Saturday, June 21, 2008


Last night I went to one of my dream concerts: The Cure.
I'd like to share with you some thoughts, but also some videos and some pictures, so if you missed it, here´s a little bit of it.
Robert Smith consecrated as a legend last night. His sureal domain of music and audience are the most admireable qualities that this artist has. He´s been able to hold The Cure together for decades and the sound as well as the show was timeless, not only because some songs had the essence that could bring me back to the early videos, and with that I mean all the feeling that I could recieve from this music when I was 13 years old, but also because that concept and that feeling is still alive and felt more contemporary than ever.
I'm not going to review the show, I just want to share some thoughts.
The combination of the bass player with his punk style, the guitar player that looket as if he'd just come out of a Miller comic, the drum player as an hybrid pop 80's star and singer and guitarist, the tender freak Robert Smith, was the perfect blend for a 50 song set list that returned me to my primitive feelings and thoughts. Pure human sensibility that lasted for ever and that ended with the pop encore, the retro encore and the real encore:Killing an Arab.
I just want to say that to me,in a very special way, real artists consecrate themselves as my philosophers so here are some of The Cure's teachings.
I wish my videos where a little shorter and had less definition so I could share the ones I taped, but as I've been trying to upload them for a week and they're very heavy, here are some youtube videos I found for you.

Sunday, June 8, 2008


last Rolling Stone Issue presented an article by David Browne titled Vinyl Returns in the age of MP3. The article listed the increase in vinyl production and sales by bands like Radiohead, Arcade Fire, Elvis Costello and Catpower, as well as the increase in turnetables' sales. But beyond what the article presents there are some questions that popped into my head.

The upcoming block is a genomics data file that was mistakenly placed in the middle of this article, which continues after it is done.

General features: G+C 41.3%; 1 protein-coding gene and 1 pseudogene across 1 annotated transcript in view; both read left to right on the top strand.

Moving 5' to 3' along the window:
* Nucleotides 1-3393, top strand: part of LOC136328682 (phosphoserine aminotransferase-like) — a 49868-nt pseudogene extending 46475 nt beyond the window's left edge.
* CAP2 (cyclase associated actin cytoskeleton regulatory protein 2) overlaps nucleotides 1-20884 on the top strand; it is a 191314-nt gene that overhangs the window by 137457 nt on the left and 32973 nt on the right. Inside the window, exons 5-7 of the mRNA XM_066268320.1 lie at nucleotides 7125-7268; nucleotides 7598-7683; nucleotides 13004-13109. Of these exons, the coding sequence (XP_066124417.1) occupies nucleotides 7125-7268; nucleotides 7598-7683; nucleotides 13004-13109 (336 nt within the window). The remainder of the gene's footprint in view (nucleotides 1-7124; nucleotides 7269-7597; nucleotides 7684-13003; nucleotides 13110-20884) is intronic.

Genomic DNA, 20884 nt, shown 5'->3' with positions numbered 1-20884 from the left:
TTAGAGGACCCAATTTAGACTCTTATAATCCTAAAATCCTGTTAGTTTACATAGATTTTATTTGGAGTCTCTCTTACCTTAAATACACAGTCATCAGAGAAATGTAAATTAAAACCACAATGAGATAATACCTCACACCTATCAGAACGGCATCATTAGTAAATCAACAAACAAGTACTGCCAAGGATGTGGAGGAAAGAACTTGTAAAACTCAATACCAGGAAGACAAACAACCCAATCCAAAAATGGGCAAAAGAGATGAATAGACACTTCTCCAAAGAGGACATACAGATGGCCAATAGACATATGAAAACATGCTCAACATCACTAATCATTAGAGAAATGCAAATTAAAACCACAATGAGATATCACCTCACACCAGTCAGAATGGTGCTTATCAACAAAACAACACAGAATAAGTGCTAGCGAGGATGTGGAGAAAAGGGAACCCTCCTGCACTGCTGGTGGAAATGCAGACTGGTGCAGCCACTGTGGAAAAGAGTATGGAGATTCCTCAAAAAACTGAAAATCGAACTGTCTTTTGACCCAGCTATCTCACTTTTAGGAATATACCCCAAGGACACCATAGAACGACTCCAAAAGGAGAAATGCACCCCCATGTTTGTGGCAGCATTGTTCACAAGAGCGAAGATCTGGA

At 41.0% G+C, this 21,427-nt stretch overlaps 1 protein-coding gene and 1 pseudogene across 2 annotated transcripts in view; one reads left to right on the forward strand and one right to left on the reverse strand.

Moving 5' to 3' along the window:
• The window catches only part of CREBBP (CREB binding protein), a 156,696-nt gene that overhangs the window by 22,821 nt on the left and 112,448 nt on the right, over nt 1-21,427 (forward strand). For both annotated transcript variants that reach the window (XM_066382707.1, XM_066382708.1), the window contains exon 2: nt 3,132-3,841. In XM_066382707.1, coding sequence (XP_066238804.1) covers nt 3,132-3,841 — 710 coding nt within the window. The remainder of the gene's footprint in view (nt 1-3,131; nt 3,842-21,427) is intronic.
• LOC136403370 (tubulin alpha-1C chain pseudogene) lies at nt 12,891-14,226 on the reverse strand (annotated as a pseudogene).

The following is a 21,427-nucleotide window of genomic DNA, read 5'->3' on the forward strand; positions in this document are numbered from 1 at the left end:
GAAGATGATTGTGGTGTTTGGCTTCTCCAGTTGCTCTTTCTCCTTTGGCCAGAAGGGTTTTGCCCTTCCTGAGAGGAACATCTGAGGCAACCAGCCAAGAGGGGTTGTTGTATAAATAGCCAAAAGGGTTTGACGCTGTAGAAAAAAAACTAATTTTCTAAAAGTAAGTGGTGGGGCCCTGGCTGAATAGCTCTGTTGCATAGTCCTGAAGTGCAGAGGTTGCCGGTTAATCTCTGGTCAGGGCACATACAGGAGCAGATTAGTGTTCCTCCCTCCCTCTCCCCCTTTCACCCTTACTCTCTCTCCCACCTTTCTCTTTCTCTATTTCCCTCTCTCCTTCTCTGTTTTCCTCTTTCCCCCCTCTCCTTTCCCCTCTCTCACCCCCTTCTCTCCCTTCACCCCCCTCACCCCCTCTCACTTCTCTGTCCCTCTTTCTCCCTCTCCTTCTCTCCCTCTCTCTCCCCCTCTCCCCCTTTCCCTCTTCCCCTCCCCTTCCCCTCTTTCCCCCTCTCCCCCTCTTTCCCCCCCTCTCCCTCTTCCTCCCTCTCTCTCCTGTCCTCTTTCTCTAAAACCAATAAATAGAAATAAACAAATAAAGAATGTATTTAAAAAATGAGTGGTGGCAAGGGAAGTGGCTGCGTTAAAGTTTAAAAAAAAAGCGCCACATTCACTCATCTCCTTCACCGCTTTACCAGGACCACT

First: Radiohead and their green tours main challenge as opposed to their production of vinyl records which compared to CDs and MP3 materials are less friendly with the enviroment. So in spanish you'd say: "lo que hacen con la mano lo borran con el codo" which in english would be something like: what you write with your hand you erase with yor elbow, or something like that. So, what's the point in all the effort they invest in the live tours earth fiendly venues and equipment if the real concept, which I undertand is to be friendly with the enviroment, is not taken beyond a tour?. Maybe it's hard to believe comming from a band I admire like Radiohead and specially Thom Yorke, but is it still all about the money?. Because as we all know, vinyl is selling.
Second:All the experts talk about the warm sound of vinyl, and I agree, but being realistic, what's the percentage of people that really care about the warm sound?, so as they well cite in the article, vinyl sales have a celing. And maybe it's just a trend that would only last for real music lovers (melomanos).
Third and most important of all to me, and something the article doesn't even mention. The vinyl trend is a great way to redescover old records that made history and that had concepts that mainstream music has forgotten. Let's say jazz recordings which in my experience, sound very different in digital format that in analog, or classic recordings that we all well know souch as Pink Floyd, Bob Dylan, Hendrix, Beatle's Saergent Pepper's lonely hearts club band,etc...which not only made history with the music concept and sound but with the art that came with music. So, will the vinyl return bring all the good music and the profound creative concept as well as the old fashioned sound back?
Hopefully it will, at least while the trend lasts.

Sunday, June 1, 2008


I've been reading a lot of interviews and books written by musicians that've made history in rock music. All of them describe their experience with drugs, specially LSD. It's just something undeniable that in a way, framed a period in history and because of that, framed musicians, and as a result, their music. If you're interested check out more youtube videos or some rolling Stone's (magazine) interviews.
Remember: LSD was legal

John Lennon's audio interview

Dr. Albert Hofmann. LSD "The Beyond within"